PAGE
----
That behavior could be unrelated to their teaching or their methods. J. H. Yoder was the classic example of this quandary. It is perhaps easier, though, to think abstractly about an obscure Mennonite ethicist who abused women than it is to consider examples more fresh and prominent in our memory: men like Ravi Zacharias, Bill Hybels, or Jean Vanier. Did (or should have) their behavior have disqualified them from teaching? Absolutely. When we find out about their behavior after absorbing their teaching, how should we reconsider it? That’s hard.

Then we have the case of this author where the behavior directly brings me to question the teacher, because his online behavior seems so out of line with the principles he’s teaching, and because the judgment and logic and reasoning skills he’s displaying on Twitter make me wonder whether I should question the judgment, logic, and reasoning in his book.

Ultimately, I need to evaluate the teaching separately from the teacher. But if I start seeing a pattern where people who teach these things also act that way, I want to factor that in to my evaluation. Correlation isn’t causation… sometimes.

Then there’s the question of discipleship. As a Christian, my aspiration is to be a “little Christ”. If I disciple myself by attending to teachers who are impulsive, caustic, and illogical — even if they are teaching true principles in that way — I shouldn’t be surprised if I learn to be impulsive, caustic, and illogical myself.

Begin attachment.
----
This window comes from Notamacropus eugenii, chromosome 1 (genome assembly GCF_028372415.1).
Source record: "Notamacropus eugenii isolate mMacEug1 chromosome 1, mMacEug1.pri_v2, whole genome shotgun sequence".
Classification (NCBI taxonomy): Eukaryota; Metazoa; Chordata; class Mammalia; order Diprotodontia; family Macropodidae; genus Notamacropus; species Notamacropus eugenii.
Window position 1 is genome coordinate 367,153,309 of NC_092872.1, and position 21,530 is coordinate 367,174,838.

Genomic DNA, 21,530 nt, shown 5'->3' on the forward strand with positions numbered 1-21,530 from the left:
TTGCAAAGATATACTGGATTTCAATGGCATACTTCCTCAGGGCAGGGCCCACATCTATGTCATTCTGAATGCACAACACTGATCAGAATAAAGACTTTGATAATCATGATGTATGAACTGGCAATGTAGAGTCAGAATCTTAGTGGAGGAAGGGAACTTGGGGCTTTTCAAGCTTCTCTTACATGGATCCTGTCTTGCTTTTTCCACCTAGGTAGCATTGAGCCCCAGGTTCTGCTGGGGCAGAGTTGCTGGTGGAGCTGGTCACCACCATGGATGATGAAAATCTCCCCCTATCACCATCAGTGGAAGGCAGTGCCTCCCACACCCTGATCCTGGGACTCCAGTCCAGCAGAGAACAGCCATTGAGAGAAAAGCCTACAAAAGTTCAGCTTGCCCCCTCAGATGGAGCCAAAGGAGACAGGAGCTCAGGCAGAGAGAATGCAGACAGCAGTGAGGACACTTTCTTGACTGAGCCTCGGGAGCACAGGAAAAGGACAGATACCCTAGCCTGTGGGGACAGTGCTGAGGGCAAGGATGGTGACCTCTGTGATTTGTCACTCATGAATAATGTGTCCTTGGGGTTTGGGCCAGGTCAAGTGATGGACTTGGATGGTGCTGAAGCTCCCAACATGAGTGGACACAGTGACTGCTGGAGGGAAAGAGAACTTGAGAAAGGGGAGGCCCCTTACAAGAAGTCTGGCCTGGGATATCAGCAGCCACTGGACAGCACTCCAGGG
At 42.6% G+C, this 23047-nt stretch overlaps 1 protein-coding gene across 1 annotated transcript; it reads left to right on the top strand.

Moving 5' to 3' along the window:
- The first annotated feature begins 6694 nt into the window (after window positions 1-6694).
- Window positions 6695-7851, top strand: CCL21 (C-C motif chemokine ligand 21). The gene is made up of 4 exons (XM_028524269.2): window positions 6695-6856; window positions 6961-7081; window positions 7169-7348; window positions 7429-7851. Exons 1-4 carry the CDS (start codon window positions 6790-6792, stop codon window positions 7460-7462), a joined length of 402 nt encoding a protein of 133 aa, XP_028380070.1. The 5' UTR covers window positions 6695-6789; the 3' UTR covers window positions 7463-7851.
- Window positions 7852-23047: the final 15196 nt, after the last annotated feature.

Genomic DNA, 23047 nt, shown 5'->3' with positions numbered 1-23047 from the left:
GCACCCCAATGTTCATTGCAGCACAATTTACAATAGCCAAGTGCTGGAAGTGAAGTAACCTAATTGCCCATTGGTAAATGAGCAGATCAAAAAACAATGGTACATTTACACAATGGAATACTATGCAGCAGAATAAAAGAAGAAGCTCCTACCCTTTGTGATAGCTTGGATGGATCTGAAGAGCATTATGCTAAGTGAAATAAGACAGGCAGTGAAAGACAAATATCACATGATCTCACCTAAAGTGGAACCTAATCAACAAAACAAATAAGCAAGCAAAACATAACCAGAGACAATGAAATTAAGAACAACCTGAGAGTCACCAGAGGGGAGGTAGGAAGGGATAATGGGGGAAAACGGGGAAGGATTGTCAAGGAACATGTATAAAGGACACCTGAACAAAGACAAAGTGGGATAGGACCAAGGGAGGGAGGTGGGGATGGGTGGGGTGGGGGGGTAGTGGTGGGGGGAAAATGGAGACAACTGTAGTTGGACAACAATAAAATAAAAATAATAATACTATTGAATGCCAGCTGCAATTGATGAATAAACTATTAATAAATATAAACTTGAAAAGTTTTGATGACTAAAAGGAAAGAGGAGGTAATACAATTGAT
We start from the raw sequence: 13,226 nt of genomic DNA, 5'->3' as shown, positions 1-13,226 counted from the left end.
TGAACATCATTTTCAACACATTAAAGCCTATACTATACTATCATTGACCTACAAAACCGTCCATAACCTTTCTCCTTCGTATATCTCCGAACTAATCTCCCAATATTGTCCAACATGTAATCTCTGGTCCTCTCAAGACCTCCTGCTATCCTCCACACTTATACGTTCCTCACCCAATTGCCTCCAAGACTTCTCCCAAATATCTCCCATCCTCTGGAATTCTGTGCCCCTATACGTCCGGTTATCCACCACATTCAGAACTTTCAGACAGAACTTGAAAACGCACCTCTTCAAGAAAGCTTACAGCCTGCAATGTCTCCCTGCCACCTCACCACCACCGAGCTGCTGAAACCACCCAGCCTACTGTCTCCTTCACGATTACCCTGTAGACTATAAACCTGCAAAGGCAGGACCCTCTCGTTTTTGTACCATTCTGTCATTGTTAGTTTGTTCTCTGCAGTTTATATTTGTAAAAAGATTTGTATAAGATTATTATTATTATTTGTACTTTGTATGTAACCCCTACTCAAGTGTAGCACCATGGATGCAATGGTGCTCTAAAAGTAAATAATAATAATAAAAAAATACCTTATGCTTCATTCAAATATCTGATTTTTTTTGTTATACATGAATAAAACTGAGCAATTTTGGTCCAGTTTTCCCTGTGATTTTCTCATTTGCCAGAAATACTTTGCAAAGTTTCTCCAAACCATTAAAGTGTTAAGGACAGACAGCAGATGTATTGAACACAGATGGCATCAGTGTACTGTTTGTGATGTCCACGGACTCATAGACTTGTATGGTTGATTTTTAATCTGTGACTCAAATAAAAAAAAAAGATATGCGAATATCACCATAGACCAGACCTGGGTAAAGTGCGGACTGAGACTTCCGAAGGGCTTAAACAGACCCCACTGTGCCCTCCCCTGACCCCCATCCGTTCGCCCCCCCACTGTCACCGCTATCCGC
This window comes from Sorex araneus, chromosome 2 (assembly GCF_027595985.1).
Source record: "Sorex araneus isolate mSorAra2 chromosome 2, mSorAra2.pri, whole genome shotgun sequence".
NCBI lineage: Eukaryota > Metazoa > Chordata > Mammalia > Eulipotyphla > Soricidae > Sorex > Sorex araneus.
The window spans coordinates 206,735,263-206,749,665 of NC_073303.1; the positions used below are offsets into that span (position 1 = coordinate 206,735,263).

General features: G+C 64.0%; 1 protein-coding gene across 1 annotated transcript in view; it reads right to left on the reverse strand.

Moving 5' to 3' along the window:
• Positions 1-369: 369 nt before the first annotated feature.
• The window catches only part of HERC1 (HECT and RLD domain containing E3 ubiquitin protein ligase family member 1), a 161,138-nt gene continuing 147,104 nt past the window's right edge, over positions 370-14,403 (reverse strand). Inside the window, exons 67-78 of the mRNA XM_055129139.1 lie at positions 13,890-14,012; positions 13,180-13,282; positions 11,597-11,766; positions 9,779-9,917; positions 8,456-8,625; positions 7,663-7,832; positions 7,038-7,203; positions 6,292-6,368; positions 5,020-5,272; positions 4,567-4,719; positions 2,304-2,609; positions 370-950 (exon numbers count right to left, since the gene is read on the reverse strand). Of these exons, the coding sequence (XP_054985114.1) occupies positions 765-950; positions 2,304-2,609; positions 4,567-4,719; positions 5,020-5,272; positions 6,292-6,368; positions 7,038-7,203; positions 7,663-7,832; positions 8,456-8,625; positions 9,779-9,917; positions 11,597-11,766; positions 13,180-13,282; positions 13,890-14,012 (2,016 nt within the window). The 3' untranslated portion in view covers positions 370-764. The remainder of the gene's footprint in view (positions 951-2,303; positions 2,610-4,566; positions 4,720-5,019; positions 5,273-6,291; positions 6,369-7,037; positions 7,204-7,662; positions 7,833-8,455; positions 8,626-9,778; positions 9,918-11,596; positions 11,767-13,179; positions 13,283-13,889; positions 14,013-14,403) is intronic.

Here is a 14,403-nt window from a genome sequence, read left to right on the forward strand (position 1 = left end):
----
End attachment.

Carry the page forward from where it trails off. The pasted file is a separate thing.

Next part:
But what about the flip side of that? Surely just because a teacher is kind, gentle, patient, loving, and self-controlled doesn’t mean they’re correct, does it? Well… maybe not. But what does Jesus say in Matthew 7?

Are grapes gathered from thorns, or figs from thistles? In the same way, every good tree bears good fruit, but the bad tree bears bad fruit.  A good tree cannot bear bad fruit, nor can a bad tree bear good fruit. Every tree that does not bear good fruit is cut down and thrown into the fire.  Thus you will know them [prophets, teachers] by their fruits.

Matthew 7:16-20, NRSV

In the case of this particular book and author, I think I’m going to end up on the side of agreeing with the book even though the author is problematic. Partly because I think the principles hold up regardless of the teacher, but also partly because there are other teachers I know who are saying the same thing and who provide very compelling examples of living out the fruit of the Spirit and Jesus’ kingdom principles. But am I gonna follow the guy on Twitter to keep learning from him? Nope.

Recommended Reading, September 2021